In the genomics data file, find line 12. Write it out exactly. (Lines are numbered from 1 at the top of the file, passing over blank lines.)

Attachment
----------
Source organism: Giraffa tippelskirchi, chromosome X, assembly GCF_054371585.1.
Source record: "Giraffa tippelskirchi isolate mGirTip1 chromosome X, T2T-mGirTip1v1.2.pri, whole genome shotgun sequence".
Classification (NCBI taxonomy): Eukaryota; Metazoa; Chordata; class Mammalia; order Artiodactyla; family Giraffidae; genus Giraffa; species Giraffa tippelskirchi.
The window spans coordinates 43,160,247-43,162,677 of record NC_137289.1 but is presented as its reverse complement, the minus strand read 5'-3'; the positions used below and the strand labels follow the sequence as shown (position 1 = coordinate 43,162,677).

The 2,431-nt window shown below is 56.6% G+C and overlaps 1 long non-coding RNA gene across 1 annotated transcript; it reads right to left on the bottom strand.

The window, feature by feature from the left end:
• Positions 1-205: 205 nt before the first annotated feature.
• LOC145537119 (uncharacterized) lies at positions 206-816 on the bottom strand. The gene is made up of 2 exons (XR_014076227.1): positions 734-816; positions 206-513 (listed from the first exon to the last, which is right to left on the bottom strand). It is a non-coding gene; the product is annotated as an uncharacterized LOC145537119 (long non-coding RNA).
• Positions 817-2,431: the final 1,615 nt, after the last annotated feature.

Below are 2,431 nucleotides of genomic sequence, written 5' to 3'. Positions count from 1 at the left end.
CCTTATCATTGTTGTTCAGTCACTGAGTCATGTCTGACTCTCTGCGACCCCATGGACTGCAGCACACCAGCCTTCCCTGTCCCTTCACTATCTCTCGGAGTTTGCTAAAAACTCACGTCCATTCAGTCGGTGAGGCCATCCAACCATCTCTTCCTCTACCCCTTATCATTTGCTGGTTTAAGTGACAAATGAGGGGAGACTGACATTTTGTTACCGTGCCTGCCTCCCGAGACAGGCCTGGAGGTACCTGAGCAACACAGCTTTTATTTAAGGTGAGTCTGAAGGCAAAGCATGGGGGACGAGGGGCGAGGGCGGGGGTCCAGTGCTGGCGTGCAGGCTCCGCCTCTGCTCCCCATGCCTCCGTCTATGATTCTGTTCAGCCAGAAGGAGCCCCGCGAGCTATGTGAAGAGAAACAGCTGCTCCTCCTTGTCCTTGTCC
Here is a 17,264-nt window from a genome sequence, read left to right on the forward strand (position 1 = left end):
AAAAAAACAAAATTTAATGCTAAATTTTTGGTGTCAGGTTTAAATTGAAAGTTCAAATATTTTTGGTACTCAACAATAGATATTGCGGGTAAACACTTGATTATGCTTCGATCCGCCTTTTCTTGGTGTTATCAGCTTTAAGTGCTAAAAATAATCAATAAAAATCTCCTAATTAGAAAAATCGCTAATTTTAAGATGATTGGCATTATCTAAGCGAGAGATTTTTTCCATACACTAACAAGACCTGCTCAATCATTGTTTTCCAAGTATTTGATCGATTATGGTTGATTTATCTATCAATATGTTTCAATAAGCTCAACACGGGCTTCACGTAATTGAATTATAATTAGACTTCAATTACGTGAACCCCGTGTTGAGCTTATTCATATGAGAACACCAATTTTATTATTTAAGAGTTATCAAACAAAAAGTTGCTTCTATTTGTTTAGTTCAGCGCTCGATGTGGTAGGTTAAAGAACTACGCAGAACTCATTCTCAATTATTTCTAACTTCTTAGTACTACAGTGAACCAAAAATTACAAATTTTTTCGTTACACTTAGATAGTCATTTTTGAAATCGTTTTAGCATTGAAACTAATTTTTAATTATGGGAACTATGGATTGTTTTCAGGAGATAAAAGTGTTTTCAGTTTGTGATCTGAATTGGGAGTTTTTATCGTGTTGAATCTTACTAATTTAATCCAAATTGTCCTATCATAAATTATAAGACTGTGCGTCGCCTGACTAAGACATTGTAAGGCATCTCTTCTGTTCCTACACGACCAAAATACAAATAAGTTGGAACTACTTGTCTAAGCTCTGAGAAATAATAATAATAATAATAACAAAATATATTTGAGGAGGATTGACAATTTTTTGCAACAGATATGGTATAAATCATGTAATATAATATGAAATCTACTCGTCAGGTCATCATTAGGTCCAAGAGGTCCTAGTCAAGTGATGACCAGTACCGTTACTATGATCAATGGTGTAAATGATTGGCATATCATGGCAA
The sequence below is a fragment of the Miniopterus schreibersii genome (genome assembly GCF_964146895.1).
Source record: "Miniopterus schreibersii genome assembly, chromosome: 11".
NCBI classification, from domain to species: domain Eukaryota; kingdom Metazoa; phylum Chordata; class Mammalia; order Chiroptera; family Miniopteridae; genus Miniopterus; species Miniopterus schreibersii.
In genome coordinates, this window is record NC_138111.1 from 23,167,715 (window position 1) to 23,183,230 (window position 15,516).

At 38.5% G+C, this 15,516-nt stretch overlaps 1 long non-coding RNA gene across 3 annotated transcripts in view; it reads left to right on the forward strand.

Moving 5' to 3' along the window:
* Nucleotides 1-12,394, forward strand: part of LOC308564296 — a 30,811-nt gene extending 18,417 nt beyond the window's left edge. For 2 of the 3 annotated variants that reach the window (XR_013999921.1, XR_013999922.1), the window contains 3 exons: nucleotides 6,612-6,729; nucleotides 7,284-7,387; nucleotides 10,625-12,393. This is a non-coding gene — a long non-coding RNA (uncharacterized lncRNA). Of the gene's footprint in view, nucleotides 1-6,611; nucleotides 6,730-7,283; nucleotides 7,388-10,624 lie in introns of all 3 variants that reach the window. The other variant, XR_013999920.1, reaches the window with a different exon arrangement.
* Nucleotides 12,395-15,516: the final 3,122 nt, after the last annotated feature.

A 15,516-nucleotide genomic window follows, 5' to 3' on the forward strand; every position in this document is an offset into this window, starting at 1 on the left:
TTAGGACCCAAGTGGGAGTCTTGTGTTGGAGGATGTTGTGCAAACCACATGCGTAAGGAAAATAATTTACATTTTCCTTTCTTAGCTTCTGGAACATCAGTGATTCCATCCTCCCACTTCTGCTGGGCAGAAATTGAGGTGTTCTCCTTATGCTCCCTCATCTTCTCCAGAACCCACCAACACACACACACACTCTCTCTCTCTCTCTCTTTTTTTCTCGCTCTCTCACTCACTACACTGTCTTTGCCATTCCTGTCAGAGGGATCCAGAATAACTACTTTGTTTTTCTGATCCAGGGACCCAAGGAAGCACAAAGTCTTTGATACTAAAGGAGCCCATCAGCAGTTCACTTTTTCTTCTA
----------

Here is a 17,264-nt window from a genome sequence, read left to right on the forward strand (position 1 = left end):